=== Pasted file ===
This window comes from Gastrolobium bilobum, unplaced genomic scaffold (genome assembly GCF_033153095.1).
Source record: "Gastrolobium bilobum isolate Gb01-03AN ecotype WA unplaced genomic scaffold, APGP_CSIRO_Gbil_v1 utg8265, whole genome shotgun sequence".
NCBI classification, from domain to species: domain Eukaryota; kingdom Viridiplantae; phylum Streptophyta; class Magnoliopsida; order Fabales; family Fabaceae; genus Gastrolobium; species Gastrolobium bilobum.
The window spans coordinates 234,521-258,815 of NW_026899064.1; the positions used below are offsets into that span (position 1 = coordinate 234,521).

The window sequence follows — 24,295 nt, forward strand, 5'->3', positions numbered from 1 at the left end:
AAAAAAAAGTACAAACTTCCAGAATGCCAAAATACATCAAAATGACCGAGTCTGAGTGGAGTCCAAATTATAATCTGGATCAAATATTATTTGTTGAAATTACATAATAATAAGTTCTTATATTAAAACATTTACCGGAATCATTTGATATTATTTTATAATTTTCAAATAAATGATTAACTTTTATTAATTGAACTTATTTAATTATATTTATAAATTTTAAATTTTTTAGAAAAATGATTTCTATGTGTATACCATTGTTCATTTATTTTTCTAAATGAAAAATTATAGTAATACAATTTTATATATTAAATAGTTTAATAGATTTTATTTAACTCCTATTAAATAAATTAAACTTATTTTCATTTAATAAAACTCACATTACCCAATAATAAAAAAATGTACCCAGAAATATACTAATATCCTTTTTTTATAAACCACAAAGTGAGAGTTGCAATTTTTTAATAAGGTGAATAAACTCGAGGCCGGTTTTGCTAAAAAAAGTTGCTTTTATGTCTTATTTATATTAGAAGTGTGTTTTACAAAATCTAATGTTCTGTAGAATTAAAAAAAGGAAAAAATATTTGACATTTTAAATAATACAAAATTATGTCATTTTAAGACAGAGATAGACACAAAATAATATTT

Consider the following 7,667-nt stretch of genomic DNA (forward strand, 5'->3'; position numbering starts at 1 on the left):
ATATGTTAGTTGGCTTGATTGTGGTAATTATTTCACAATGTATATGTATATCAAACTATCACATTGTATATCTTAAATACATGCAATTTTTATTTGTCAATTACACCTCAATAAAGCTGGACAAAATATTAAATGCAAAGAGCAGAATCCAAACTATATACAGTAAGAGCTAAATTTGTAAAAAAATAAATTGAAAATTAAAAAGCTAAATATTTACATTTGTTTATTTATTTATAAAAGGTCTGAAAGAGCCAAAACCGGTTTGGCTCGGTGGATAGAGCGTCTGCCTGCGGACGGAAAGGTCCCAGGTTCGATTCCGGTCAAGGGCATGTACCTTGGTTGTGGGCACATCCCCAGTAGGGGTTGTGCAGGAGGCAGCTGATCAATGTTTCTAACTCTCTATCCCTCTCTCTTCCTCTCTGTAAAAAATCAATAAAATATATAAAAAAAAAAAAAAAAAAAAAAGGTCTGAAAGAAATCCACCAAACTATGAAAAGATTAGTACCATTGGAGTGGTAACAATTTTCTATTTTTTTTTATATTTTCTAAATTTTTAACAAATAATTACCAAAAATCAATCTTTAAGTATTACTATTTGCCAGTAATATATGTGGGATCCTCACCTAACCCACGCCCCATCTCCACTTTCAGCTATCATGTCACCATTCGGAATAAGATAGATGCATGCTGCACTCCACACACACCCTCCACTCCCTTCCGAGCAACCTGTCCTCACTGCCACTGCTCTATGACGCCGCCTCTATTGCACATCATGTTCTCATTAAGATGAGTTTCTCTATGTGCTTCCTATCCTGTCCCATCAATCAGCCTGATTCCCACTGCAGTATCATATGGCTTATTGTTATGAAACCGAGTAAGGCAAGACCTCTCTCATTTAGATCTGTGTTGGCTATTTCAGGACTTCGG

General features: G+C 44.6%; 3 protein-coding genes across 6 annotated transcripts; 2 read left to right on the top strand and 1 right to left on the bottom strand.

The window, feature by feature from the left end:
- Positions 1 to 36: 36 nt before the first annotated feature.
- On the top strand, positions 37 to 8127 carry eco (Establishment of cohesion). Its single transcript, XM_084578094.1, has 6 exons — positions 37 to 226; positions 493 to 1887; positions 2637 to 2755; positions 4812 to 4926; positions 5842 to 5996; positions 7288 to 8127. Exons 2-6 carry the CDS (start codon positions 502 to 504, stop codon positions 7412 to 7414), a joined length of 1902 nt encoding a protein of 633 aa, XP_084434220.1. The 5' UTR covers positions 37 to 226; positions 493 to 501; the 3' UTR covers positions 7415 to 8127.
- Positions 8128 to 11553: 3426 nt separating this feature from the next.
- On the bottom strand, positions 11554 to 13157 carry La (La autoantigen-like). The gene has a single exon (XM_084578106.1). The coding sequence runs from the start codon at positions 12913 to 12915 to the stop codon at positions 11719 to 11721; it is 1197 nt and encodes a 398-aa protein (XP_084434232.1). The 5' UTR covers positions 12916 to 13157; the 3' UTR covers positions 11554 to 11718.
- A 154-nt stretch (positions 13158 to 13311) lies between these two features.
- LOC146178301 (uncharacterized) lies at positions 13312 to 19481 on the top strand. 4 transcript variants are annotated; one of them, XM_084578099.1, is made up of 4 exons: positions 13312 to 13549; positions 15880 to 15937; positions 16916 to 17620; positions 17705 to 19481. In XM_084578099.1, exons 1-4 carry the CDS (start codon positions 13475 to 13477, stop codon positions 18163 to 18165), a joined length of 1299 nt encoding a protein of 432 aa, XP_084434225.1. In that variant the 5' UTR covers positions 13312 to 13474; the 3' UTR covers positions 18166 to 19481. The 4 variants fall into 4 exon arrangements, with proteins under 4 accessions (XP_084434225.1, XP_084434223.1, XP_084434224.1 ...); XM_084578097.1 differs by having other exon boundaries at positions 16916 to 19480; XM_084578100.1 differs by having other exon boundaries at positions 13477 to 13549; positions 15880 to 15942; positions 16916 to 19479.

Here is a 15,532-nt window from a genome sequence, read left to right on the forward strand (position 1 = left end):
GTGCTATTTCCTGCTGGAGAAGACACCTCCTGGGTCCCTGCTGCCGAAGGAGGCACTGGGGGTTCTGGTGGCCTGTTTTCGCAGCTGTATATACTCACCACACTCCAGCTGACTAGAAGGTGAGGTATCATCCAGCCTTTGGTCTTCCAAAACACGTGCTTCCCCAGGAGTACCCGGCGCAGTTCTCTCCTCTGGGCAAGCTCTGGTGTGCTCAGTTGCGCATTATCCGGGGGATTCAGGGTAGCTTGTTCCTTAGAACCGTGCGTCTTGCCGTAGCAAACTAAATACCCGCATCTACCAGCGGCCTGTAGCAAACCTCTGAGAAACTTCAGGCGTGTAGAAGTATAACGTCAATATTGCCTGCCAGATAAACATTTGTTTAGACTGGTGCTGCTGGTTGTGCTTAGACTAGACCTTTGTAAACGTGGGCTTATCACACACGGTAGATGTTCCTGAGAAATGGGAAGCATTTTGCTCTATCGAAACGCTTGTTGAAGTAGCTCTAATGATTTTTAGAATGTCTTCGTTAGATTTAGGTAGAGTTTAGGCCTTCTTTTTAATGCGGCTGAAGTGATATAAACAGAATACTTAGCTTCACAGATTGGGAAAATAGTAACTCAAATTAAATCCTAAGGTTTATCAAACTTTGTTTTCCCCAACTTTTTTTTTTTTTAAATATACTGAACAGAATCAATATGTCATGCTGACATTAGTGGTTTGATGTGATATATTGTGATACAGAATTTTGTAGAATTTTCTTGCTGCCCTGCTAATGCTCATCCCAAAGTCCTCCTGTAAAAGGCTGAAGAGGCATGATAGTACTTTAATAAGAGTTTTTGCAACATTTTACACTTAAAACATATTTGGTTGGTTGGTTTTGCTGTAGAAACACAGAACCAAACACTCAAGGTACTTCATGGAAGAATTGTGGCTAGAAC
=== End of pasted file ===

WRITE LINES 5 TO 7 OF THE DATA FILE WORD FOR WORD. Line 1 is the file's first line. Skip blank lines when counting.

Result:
The window sequence follows — 24,295 nt, forward strand, 5'->3', positions numbered from 1 at the left end:
AAAAAAAAGTACAAACTTCCAGAATGCCAAAATACATCAAAATGACCGAGTCTGAGTGGAGTCCAAATTATAATCTGGATCAAATATTATTTGTTGAAATTACATAATAATAAGTTCTTATATTAAAACATTTACCGGAATCATTTGATATTATTTTATAATTTTCAAATAAATGATTAACTTTTATTAATTGAACTTATTTAATTATATTTATAAATTTTAAATTTTTTAGAAAAATGATTTCTATGTGTATACCATTGTTCATTTATTTTTCTAAATGAAAAATTATAGTAATACAATTTTATATATTAAATAGTTTAATAGATTTTATTTAACTCCTATTAAATAAATTAAACTTATTTTCATTTAATAAAACTCACATTACCCAATAATAAAAAAATGTACCCAGAAATATACTAATATCCTTTTTTTATAAACCACAAAGTGAGAGTTGCAATTTTTTAATAAGGTGAATAAACTCGAGGCCGGTTTTGCTAAAAAAAGTTGCTTTTATGTCTTATTTATATTAGAAGTGTGTTTTACAAAATCTAATGTTCTGTAGAATTAAAAAAAGGAAAAAATATTTGACATTTTAAATAATACAAAATTATGTCATTTTAAGACAGAGATAGACACAAAATAATATTT

Consider the following 7,667-nt stretch of genomic DNA (forward strand, 5'->3'; position numbering starts at 1 on the left):